But behind the scenes, a fierce competition is underway—a duel between two young magicians, Celia and Marco, who have been trained since childhood expressly for this purpose by their mercurial instructors. Unbeknownst to them, this is a game in which only one can be left standing, and the circus is but the stage for a remarkable battle of imagination and will. Despite themselves, however, Celia and Marco tumble headfirst into love—a deep, magical love that makes the lights flicker and the room grow warm whenever they so much as brush hands. 

True love or not, the game must play out, and the fates of everyone involved, from the cast of extraordinary circus per­formers to the patrons, hang in the balance, suspended as precariously as the daring acrobats overhead.


My Review:

You may remember that I mentioned this book as one of my favorites of 2012.  However, I had no review to share at the time, because I read it before I started the blog.  I decided that needed to be remedied, so I put together a brief review of The Night Circus because I want to make sure I properly share its awesomeness with the world.

I ADORED this book. Which is funny, because it falls into a million categories for things I would normally NOT enjoy about a novel. For starters, it's about magic. **side eye**  And, there's a cartoony-looking circus depicted on the cover. (Remember, I even mentioned this in my Cover Snobbery post??)  AND, it has a pretty strong romance/love story as a defining plot line, which is not my usual cup of tea.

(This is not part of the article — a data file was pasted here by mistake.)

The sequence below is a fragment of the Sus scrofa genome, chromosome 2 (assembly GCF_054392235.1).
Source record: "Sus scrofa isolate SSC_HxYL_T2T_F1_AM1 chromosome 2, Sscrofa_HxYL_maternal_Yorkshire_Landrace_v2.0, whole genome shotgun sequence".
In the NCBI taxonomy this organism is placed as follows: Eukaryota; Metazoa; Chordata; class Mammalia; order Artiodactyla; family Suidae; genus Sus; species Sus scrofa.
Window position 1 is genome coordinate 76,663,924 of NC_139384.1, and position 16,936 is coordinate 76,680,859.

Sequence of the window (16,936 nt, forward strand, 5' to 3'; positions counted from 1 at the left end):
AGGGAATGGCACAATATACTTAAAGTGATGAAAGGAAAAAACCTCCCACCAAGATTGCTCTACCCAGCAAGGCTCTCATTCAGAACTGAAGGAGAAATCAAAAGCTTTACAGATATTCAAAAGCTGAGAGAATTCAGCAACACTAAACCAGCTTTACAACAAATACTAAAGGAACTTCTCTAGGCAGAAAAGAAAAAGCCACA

Guess what?  IT DOESN'T MATTER! This book 100% illustrates the old adage "don't judge a book by its cover". I think the writing is part of what did it for me. It's beautiful and descriptive without being too flowy or verbose. And it's concise without being brusque. Morgenstern makes the circus (a complex and very VISIBLE character in the novel) come alive in your mind.  If she hadn't taken the time to carefully craft the words to do this, the book wouldn't be even half of what it is.  I can't remember the last time I read a novel where I could call myself a happy customer just based on the writing style alone. The characters, the ending, the plot movement: they could have sucked (even though they didn't), and I would still have been impressed by the writing.

Plus, the love story is so well done. I, the anti-romance-novel reader, have never gotten behind the love of two characters like I did with Celia and Marco.  And I think the fact that their romance was part of this big, darker "challenge" helped a lot. It was romance with a purpose, not a romance for fluff's sake.

This is getting gushy.  The point is: the plot moves along. There are excellent twists at just the right times. Overall, great reading, and totally deserving of a place on my Faves list...even though I did not expect to feel that way when I initially judged the cover.


Other reviews of The Night Circus:
Book Hooked
Leeswammes' Blog
A Cup of Coffee and A Book